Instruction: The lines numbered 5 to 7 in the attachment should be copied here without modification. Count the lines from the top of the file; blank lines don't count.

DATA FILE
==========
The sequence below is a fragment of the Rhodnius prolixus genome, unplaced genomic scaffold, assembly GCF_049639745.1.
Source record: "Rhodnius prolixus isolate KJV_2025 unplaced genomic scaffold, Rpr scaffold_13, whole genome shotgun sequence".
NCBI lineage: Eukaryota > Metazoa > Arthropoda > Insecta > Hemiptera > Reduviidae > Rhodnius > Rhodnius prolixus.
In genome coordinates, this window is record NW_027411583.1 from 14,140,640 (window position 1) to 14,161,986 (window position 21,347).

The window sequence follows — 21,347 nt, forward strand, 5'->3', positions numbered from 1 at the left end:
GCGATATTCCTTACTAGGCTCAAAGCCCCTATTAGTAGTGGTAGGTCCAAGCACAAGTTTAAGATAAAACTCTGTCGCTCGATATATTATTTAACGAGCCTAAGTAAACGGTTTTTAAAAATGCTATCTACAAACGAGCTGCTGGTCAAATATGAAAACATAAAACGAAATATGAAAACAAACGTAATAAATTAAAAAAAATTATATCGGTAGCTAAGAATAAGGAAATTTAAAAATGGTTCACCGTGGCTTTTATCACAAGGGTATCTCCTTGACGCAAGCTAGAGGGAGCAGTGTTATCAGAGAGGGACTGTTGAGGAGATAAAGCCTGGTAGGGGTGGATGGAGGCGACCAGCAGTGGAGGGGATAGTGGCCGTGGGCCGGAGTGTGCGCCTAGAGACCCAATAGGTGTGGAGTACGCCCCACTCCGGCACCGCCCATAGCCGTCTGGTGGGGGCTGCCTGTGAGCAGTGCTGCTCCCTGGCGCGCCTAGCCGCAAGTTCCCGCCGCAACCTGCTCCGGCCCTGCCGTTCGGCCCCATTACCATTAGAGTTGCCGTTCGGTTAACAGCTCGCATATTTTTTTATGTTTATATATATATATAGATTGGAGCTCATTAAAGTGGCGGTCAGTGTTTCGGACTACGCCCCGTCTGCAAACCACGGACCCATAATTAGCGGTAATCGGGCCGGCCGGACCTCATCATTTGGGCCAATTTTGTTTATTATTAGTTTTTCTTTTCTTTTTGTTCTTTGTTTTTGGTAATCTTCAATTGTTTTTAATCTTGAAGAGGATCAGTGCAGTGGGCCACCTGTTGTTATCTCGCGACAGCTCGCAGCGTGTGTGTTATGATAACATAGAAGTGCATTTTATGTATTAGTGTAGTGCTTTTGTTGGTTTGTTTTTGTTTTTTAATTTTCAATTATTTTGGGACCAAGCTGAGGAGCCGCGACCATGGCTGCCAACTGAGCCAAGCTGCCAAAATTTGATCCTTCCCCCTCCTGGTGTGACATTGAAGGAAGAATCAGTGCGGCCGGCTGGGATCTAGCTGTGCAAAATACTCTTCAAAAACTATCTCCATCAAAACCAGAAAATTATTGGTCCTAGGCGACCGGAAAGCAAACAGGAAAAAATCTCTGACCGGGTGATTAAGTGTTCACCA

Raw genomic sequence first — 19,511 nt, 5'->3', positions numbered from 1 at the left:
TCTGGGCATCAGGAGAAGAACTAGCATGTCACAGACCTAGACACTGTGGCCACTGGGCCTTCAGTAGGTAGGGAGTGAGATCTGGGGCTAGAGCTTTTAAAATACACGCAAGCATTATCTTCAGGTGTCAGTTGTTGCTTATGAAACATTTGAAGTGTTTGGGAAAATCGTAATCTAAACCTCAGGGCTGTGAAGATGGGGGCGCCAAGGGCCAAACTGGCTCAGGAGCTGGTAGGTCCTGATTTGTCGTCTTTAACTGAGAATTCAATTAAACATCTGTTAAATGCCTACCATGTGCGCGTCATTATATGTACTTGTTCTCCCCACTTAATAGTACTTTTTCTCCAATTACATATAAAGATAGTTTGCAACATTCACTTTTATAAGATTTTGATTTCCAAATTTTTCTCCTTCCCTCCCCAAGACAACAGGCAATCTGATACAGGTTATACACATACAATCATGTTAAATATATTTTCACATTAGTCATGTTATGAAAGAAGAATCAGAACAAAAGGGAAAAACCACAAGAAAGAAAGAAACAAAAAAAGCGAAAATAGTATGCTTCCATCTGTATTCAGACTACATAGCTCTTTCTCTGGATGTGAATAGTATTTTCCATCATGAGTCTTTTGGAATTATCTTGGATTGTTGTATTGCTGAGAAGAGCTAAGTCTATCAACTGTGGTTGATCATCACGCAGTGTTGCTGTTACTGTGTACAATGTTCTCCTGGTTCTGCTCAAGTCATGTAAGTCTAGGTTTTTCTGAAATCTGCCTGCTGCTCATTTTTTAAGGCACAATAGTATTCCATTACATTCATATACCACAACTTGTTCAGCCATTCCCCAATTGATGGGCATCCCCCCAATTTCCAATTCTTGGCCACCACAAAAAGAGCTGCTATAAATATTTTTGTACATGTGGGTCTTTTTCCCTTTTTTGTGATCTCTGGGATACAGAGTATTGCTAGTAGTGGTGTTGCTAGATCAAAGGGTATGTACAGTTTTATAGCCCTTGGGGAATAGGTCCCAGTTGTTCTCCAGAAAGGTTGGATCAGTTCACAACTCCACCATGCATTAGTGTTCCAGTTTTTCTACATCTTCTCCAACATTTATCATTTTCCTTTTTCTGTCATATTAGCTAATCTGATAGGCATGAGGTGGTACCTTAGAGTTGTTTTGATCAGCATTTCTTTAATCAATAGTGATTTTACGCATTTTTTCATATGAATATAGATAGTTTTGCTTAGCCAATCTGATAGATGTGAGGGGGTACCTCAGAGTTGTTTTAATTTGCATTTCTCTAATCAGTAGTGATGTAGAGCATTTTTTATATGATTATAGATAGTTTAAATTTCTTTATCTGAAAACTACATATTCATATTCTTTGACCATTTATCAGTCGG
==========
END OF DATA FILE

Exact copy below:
The window sequence follows — 21,347 nt, forward strand, 5'->3', positions numbered from 1 at the left end:
GCGATATTCCTTACTAGGCTCAAAGCCCCTATTAGTAGTGGTAGGTCCAAGCACAAGTTTAAGATAAAACTCTGTCGCTCGATATATTATTTAACGAGCCTAAGTAAACGGTTTTTAAAAATGCTATCTACAAACGAGCTGCTGGTCAAATATGAAAACATAAAACGAAATATGAAAACAAACGTAATAAATTAAAAAAAATTATATCGGTAGCTAAGAATAAGGAAATTTAAAAATGGTTCACCGTGGCTTTTATCACAAGGGTATCTCCTTGACGCAAGCTAGAGGGAGCAGTGTTATCAGAGAGGGACTGTTGAGGAGATAAAGCCTGGTAGGGGTGGATGGAGGCGACCAGCAGTGGAGGGGATAGTGGCCGTGGGCCGGAGTGTGCGCCTAGAGACCCAATAGGTGTGGAGTACGCCCCACTCCGGCACCGCCCATAGCCGTCTGGTGGGGGCTGCCTGTGAGCAGTGCTGCTCCCTGGCGCGCCTAGCCGCAAGTTCCCGCCGCAACCTGCTCCGGCCCTGCCGTTCGGCCCCATTACCATTAGAGTTGCCGTTCGGTTAACAGCTCGCATATTTTTTTATGTTTATATATATATATAGATTGGAGCTCATTAAAGTGGCGGTCAGTGTTTCGGACTACGCCCCGTCTGCAAACCACGGACCCATAATTAGCGGTAATCGGGCCGGCCGGACCTCATCATTTGGGCCAATTTTGTTTATTATTAGTTTTTCTTTTCTTTTTGTTCTTTGTTTTTGGTAATCTTCAATTGTTTTTAATCTTGAAGAGGATCAGTGCAGTGGGCCACCTGTTGTTATCTCGCGACAGCTCGCAGCGTGTGTGTTATGATAACATAGAAGTGCATTTTATGTATTAGTGTAGTGCTTTTGTTGGTTTGTTTTTGTTTTTTAATTTTCAATTATTTTGGGACCAAGCTGAGGAGCCGCGACCATGGCTGCCAACTGAGCCAAGCTGCCAAAATTTGATCCTTCCCCCTCCTGGTGTGACATTGAAGGAAGAATCAGTGCGGCCGGCTGGGATCTAGCTGTGCAAAATACTCTTCAAAAACTATCTCCATCAAAACCAGAAAATTATTGGTCCTAGGCGACCGGAAAGCAAACAGGAAAAAATCTCTGACCGGGTGATTAAGTGTTCACCA

Raw genomic sequence first — 19,511 nt, 5'->3', positions numbered from 1 at the left: